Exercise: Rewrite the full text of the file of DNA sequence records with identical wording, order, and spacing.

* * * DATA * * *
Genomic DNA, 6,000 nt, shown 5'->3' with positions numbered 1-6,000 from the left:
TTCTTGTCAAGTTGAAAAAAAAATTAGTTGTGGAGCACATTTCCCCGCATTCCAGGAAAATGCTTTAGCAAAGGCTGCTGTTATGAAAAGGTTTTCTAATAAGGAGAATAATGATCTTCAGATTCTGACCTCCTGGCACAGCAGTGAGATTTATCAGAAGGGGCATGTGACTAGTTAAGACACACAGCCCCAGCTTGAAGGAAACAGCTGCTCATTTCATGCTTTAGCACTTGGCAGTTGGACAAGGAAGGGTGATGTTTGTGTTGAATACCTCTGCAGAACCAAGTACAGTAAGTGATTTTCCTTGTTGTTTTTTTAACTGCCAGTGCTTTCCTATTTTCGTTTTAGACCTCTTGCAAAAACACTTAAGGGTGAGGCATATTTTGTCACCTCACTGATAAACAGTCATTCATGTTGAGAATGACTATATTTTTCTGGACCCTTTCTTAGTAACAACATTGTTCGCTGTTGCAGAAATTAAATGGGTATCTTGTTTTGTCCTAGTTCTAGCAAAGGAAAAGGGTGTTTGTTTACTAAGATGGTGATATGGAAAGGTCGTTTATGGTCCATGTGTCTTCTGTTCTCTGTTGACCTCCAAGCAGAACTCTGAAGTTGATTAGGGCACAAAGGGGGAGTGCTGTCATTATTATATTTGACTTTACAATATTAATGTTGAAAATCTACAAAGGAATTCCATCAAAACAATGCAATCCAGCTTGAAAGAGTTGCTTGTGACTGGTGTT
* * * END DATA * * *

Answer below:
Genomic DNA, 6,000 nt, shown 5'->3' with positions numbered 1-6,000 from the left:
TTCTTGTCAAGTTGAAAAAAAAATTAGTTGTGGAGCACATTTCCCCGCATTCCAGGAAAATGCTTTAGCAAAGGCTGCTGTTATGAAAAGGTTTTCTAATAAGGAGAATAATGATCTTCAGATTCTGACCTCCTGGCACAGCAGTGAGATTTATCAGAAGGGGCATGTGACTAGTTAAGACACACAGCCCCAGCTTGAAGGAAACAGCTGCTCATTTCATGCTTTAGCACTTGGCAGTTGGACAAGGAAGGGTGATGTTTGTGTTGAATACCTCTGCAGAACCAAGTACAGTAAGTGATTTTCCTTGTTGTTTTTTTAACTGCCAGTGCTTTCCTATTTTCGTTTTAGACCTCTTGCAAAAACACTTAAGGGTGAGGCATATTTTGTCACCTCACTGATAAACAGTCATTCATGTTGAGAATGACTATATTTTTCTGGACCCTTTCTTAGTAACAACATTGTTCGCTGTTGCAGAAATTAAATGGGTATCTTGTTTTGTCCTAGTTCTAGCAAAGGAAAAGGGTGTTTGTTTACTAAGATGGTGATATGGAAAGGTCGTTTATGGTCCATGTGTCTTCTGTTCTCTGTTGACCTCCAAGCAGAACTCTGAAGTTGATTAGGGCACAAAGGGGGAGTGCTGTCATTATTATATTTGACTTTACAATATTAATGTTGAAAATCTACAAAGGAATTCCATCAAAACAATGCAATCCAGCTTGAAAGAGTTGCTTGTGACTGGTGTT